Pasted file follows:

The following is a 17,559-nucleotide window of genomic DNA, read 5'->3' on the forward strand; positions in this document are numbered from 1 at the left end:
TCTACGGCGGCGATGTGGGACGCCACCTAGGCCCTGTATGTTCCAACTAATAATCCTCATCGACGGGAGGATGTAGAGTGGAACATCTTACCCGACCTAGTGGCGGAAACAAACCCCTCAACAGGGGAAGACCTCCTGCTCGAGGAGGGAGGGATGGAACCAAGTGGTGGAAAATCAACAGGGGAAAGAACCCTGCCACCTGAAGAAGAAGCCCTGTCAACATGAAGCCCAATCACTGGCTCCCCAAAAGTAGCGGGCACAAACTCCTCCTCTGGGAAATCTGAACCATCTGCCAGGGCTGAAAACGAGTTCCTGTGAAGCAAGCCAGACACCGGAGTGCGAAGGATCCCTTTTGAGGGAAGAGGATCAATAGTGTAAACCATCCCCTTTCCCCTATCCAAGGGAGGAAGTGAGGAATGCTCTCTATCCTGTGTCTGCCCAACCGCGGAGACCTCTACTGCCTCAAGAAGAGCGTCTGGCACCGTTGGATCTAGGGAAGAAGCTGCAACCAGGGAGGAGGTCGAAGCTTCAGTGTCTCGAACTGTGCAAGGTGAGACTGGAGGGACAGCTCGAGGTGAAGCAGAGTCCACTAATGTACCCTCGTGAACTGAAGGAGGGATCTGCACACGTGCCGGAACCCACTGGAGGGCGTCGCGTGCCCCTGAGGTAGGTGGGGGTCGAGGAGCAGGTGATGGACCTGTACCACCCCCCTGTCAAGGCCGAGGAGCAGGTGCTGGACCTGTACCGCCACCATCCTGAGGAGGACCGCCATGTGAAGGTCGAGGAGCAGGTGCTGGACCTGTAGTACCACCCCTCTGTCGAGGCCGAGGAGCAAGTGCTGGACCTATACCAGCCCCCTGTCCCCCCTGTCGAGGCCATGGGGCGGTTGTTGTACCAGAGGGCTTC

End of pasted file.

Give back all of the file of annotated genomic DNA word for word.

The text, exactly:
The following is a 17,559-nucleotide window of genomic DNA, read 5'->3' on the forward strand; positions in this document are numbered from 1 at the left end:
TCTACGGCGGCGATGTGGGACGCCACCTAGGCCCTGTATGTTCCAACTAATAATCCTCATCGACGGGAGGATGTAGAGTGGAACATCTTACCCGACCTAGTGGCGGAAACAAACCCCTCAACAGGGGAAGACCTCCTGCTCGAGGAGGGAGGGATGGAACCAAGTGGTGGAAAATCAACAGGGGAAAGAACCCTGCCACCTGAAGAAGAAGCCCTGTCAACATGAAGCCCAATCACTGGCTCCCCAAAAGTAGCGGGCACAAACTCCTCCTCTGGGAAATCTGAACCATCTGCCAGGGCTGAAAACGAGTTCCTGTGAAGCAAGCCAGACACCGGAGTGCGAAGGATCCCTTTTGAGGGAAGAGGATCAATAGTGTAAACCATCCCCTTTCCCCTATCCAAGGGAGGAAGTGAGGAATGCTCTCTATCCTGTGTCTGCCCAACCGCGGAGACCTCTACTGCCTCAAGAAGAGCGTCTGGCACCGTTGGATCTAGGGAAGAAGCTGCAACCAGGGAGGAGGTCGAAGCTTCAGTGTCTCGAACTGTGCAAGGTGAGACTGGAGGGACAGCTCGAGGTGAAGCAGAGTCCACTAATGTACCCTCGTGAACTGAAGGAGGGATCTGCACACGTGCCGGAACCCACTGGAGGGCGTCGCGTGCCCCTGAGGTAGGTGGGGGTCGAGGAGCAGGTGATGGACCTGTACCACCCCCCTGTCAAGGCCGAGGAGCAGGTGCTGGACCTGTACCGCCACCATCCTGAGGAGGACCGCCATGTGAAGGTCGAGGAGCAGGTGCTGGACCTGTAGTACCACCCCTCTGTCGAGGCCGAGGAGCAAGTGCTGGACCTATACCAGCCCCCTGTCCCCCCTGTCGAGGCCATGGGGCGGTTGTTGTACCAGAGGGCTTC